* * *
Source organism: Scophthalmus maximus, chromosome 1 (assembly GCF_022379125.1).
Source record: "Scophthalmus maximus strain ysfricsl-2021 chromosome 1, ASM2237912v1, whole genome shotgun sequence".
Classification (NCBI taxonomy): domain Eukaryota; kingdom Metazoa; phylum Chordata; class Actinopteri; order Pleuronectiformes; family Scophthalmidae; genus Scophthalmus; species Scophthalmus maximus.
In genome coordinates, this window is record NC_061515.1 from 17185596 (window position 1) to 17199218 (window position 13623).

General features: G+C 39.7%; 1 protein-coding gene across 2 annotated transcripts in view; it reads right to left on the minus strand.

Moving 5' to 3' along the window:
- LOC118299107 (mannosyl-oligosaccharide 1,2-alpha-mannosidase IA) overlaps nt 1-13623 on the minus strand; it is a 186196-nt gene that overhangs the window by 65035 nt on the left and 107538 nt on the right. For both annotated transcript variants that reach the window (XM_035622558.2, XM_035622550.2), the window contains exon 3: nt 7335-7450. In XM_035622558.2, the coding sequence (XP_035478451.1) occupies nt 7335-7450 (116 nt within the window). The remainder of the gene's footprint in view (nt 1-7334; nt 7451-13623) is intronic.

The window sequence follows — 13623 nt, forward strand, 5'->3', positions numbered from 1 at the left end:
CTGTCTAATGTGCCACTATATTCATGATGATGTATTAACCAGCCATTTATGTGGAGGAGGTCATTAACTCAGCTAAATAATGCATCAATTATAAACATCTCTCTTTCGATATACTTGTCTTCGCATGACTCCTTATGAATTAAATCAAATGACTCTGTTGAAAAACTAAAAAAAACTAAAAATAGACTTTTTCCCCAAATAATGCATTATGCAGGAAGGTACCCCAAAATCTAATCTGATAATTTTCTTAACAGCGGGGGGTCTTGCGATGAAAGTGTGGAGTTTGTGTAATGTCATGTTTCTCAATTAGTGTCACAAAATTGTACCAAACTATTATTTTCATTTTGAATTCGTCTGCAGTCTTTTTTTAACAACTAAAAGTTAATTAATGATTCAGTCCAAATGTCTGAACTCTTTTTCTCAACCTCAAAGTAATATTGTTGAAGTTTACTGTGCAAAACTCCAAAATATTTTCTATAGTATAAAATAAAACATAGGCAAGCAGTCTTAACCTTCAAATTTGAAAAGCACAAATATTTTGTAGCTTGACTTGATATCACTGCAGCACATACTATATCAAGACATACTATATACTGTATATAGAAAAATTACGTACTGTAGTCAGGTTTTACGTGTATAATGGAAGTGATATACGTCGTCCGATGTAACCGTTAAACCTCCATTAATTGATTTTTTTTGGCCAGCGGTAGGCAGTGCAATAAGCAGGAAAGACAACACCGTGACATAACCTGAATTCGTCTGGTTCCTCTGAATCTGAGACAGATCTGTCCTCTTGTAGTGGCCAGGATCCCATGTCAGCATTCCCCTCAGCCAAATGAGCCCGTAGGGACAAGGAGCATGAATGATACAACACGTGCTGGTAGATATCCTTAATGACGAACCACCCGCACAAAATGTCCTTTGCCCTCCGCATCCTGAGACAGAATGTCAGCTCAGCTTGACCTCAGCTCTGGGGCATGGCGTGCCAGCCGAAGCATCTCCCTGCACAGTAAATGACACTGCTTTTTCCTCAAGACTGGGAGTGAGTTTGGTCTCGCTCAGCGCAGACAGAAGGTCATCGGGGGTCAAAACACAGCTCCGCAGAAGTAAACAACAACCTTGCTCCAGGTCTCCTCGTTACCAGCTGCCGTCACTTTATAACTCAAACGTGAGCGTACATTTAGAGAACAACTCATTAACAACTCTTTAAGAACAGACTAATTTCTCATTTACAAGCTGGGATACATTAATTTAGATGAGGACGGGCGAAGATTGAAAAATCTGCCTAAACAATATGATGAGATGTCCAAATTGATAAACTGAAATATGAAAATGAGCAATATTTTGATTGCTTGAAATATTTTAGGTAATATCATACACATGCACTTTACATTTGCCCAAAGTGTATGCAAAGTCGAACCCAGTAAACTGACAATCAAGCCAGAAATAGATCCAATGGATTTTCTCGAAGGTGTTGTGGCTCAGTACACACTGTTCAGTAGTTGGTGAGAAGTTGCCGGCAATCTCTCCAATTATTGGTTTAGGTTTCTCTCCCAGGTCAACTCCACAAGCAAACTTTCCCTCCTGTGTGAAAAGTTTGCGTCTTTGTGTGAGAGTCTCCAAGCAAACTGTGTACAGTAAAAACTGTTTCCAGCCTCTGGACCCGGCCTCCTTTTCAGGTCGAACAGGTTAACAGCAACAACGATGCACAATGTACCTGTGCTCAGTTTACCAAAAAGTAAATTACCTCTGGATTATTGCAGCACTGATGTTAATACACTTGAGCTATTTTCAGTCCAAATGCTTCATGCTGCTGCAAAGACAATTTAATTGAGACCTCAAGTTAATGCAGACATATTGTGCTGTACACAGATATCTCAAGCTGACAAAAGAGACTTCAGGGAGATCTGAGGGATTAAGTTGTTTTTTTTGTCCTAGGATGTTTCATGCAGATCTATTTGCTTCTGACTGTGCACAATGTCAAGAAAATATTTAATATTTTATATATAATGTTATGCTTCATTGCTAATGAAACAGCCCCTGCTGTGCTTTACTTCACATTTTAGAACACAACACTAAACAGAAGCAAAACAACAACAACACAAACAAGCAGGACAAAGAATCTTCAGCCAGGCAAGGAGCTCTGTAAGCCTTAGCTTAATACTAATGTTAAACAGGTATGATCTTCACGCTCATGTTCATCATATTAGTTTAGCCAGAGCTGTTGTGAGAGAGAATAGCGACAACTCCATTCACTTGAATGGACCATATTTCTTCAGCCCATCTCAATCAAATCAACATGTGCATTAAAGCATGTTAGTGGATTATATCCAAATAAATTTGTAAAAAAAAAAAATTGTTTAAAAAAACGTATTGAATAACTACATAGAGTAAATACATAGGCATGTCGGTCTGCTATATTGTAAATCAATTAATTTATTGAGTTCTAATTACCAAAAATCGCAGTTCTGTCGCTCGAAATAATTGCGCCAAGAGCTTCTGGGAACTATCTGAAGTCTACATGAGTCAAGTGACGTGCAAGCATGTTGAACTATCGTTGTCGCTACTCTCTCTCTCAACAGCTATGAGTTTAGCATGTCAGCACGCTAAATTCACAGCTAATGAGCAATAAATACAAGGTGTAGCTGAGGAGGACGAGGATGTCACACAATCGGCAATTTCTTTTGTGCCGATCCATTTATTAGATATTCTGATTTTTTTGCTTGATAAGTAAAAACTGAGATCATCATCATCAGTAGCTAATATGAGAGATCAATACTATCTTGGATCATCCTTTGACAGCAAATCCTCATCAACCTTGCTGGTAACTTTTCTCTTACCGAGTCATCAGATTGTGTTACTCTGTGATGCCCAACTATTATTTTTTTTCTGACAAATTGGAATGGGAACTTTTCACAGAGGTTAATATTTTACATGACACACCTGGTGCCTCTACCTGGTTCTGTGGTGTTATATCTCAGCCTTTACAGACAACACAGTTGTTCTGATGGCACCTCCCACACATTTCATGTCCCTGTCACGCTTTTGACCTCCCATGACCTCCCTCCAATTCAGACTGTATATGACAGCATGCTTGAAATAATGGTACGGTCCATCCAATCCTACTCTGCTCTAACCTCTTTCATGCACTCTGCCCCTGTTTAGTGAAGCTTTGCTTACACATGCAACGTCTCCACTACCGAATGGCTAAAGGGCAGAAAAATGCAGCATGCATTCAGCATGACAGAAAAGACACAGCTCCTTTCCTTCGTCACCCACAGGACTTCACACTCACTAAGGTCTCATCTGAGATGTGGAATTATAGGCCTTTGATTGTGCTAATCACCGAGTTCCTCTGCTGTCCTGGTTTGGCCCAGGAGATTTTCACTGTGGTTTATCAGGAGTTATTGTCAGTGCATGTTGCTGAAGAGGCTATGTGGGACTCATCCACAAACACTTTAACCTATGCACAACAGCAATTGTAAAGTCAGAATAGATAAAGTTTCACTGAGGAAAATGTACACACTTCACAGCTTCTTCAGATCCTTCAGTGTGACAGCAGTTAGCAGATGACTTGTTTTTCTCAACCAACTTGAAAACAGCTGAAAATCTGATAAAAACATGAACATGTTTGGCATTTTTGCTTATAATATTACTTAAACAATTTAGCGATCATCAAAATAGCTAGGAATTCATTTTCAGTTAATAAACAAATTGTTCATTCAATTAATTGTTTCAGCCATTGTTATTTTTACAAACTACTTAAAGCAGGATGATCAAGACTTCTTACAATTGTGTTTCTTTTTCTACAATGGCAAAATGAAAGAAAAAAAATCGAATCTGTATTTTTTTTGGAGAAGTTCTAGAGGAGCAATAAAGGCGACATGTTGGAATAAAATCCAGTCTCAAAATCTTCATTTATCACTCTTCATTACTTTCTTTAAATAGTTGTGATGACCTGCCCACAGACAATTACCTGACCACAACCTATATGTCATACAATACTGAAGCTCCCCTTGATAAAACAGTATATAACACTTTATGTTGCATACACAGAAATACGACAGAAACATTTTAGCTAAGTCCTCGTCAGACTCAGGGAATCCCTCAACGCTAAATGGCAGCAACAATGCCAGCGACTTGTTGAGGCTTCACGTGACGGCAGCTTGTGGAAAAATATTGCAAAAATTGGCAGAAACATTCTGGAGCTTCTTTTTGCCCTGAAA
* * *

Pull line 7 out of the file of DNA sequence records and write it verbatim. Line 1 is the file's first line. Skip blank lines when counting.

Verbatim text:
- LOC118299107 (mannosyl-oligosaccharide 1,2-alpha-mannosidase IA) overlaps nt 1-13623 on the minus strand; it is a 186196-nt gene that overhangs the window by 65035 nt on the left and 107538 nt on the right. For both annotated transcript variants that reach the window (XM_035622558.2, XM_035622550.2), the window contains exon 3: nt 7335-7450. In XM_035622558.2, the coding sequence (XP_035478451.1) occupies nt 7335-7450 (116 nt within the window). The remainder of the gene's footprint in view (nt 1-7334; nt 7451-13623) is intronic.